Fitch Lowers Hospital Sector Outlook: ‘Deteriorating’
Kevin Holloran, Senior Director of Public Sector Healthcare/Hospitals at Fitch Ratings, said, "More severe-than-expected macro headwinds have prompted Fitch Ratings to revise its sector outlook for U.S. not-for-profit hospitals and health systems to ‘deteriorating." He hosted a webinar last Thursday with Arlene Bohner, head of public finance at Fitch Ratings.
"The biggest sector impediment has been labor, and broader macro inflationary pressures are rendering the sector even more vulnerable to future stress," according to Mr. Holloran. Investment losses have contributed to a rockier 2022 to date than anticipated for hospitals, and operating metrics are down significantly compared to last year.
"While severe volume disruption to operations appears to be waning, elevated expense pressure remains pronounced," said Mr. Holloran. "Even if macro inflation cools, labor expenses may be reset at a permanently higher level for the rest of 2022 and likely well beyond."
This will be seen most with nurses, already in high demand pre-pandemic with Covid only exacerbating a glaring shortage of nursing staff. Fitch says, as a result, many NFP health providers will violate debt service coverage covenants in 2022. That scenario for hospitals means, "We may be in a period of elevated downgrades and Negative Outlook pressure for the rest of 2022 and into 2023," said Mr. Holloran.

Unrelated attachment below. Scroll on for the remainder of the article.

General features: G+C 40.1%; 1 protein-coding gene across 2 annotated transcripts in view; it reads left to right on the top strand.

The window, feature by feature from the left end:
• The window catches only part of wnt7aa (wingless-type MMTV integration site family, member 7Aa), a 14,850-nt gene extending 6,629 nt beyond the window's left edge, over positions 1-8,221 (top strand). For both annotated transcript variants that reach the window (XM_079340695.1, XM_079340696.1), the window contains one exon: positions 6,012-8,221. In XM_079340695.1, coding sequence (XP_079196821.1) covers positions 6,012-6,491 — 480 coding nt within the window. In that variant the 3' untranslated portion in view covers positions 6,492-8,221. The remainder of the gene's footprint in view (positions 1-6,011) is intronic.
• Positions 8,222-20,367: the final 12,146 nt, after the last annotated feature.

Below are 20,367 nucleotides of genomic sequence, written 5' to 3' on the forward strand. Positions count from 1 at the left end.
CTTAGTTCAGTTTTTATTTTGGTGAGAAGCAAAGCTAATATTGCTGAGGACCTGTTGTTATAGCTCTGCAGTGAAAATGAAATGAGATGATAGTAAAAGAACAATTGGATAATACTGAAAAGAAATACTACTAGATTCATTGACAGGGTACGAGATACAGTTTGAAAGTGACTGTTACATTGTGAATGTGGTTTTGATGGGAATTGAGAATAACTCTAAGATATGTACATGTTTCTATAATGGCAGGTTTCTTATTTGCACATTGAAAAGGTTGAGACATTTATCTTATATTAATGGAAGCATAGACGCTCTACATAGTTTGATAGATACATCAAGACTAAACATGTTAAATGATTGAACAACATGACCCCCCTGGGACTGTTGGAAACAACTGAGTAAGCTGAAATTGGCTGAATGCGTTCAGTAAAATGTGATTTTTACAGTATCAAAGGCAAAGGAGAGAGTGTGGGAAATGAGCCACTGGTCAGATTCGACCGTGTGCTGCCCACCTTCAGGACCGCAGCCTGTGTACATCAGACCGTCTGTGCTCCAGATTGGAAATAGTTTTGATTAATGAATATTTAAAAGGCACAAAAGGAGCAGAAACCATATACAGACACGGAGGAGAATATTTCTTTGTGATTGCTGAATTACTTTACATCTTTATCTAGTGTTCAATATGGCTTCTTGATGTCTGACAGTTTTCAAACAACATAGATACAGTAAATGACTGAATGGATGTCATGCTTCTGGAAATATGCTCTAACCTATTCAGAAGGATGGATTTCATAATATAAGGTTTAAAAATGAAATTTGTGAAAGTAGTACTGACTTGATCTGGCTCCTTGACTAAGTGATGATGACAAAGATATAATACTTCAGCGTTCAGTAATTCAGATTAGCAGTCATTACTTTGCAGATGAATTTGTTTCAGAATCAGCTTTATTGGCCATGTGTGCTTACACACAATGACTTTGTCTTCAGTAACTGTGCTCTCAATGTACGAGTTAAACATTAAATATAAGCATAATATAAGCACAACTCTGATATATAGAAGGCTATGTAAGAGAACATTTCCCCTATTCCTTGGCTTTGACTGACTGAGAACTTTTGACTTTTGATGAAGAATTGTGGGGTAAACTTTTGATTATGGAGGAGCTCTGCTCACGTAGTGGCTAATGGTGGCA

Peak Credit 2022
"Despite the release of multiple vaccines in 2021, which many believed heralded a return to normalcy, coronavirus again impacted our lives," Mr. Holloran explained, " and certainly the healthcare sector, for the duration of 2021. Fitch views the numerical improvements over prior years' medians less as a sign of sector resiliency, and more as a cautionary "calm before the storm."
Longer-term sector dynamics portend the expectation of protracted margin compression as additional expenses, primarily labor, have become part of the permanent fabric of operations. Mr. Holloran added, "We have an expectation that our 2022 medians represent a new high point for credit strength, with ongoing incremental challenges expected to exert tremendous pressure on many in the sector through calendar 2022 and beyond."
While the current medians still show considerable sector strength, Fitch expects to see its NFP Health medians to reverse course this time next year due to a conflagration of events, including the very challenged operational start to calendar 2022; additional Omicron sub-variants (e.g., BA.4, BA.5, BA.2.75) that could impact the delivery of care; inflationary pressures currently at 40-year high levels; equity market dislocation (the DJIA down 10.4% Jan. 1st 2022 to Aug. 1, 2022); and a growing concern that a recession and housing correction may be upon us.